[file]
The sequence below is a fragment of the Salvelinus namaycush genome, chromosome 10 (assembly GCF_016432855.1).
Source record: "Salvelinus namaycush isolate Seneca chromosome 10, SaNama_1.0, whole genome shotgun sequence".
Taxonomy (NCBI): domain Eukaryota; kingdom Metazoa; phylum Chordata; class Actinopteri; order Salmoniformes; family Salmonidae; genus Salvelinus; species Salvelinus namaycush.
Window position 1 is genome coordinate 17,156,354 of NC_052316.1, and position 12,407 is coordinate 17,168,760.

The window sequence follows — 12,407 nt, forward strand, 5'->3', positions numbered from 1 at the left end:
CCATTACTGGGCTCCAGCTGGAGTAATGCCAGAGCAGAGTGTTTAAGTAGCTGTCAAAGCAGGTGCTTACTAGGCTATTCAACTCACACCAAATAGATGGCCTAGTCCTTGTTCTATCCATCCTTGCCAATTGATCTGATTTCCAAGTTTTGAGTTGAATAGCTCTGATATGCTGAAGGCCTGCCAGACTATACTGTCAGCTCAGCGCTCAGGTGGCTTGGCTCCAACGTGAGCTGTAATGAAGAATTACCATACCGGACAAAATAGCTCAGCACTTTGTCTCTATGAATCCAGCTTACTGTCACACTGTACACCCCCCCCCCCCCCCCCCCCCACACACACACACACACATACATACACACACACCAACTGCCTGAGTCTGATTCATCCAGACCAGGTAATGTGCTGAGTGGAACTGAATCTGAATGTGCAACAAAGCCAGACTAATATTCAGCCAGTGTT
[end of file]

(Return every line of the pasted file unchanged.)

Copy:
The sequence below is a fragment of the Salvelinus namaycush genome, chromosome 10 (assembly GCF_016432855.1).
Source record: "Salvelinus namaycush isolate Seneca chromosome 10, SaNama_1.0, whole genome shotgun sequence".
Taxonomy (NCBI): domain Eukaryota; kingdom Metazoa; phylum Chordata; class Actinopteri; order Salmoniformes; family Salmonidae; genus Salvelinus; species Salvelinus namaycush.
Window position 1 is genome coordinate 17,156,354 of NC_052316.1, and position 12,407 is coordinate 17,168,760.

The window sequence follows — 12,407 nt, forward strand, 5'->3', positions numbered from 1 at the left end:
CCATTACTGGGCTCCAGCTGGAGTAATGCCAGAGCAGAGTGTTTAAGTAGCTGTCAAAGCAGGTGCTTACTAGGCTATTCAACTCACACCAAATAGATGGCCTAGTCCTTGTTCTATCCATCCTTGCCAATTGATCTGATTTCCAAGTTTTGAGTTGAATAGCTCTGATATGCTGAAGGCCTGCCAGACTATACTGTCAGCTCAGCGCTCAGGTGGCTTGGCTCCAACGTGAGCTGTAATGAAGAATTACCATACCGGACAAAATAGCTCAGCACTTTGTCTCTATGAATCCAGCTTACTGTCACACTGTACACCCCCCCCCCCCCCCCCCCCCACACACACACACACACATACATACACACACACCAACTGCCTGAGTCTGATTCATCCAGACCAGGTAATGTGCTGAGTGGAACTGAATCTGAATGTGCAACAAAGCCAGACTAATATTCAGCCAGTGTT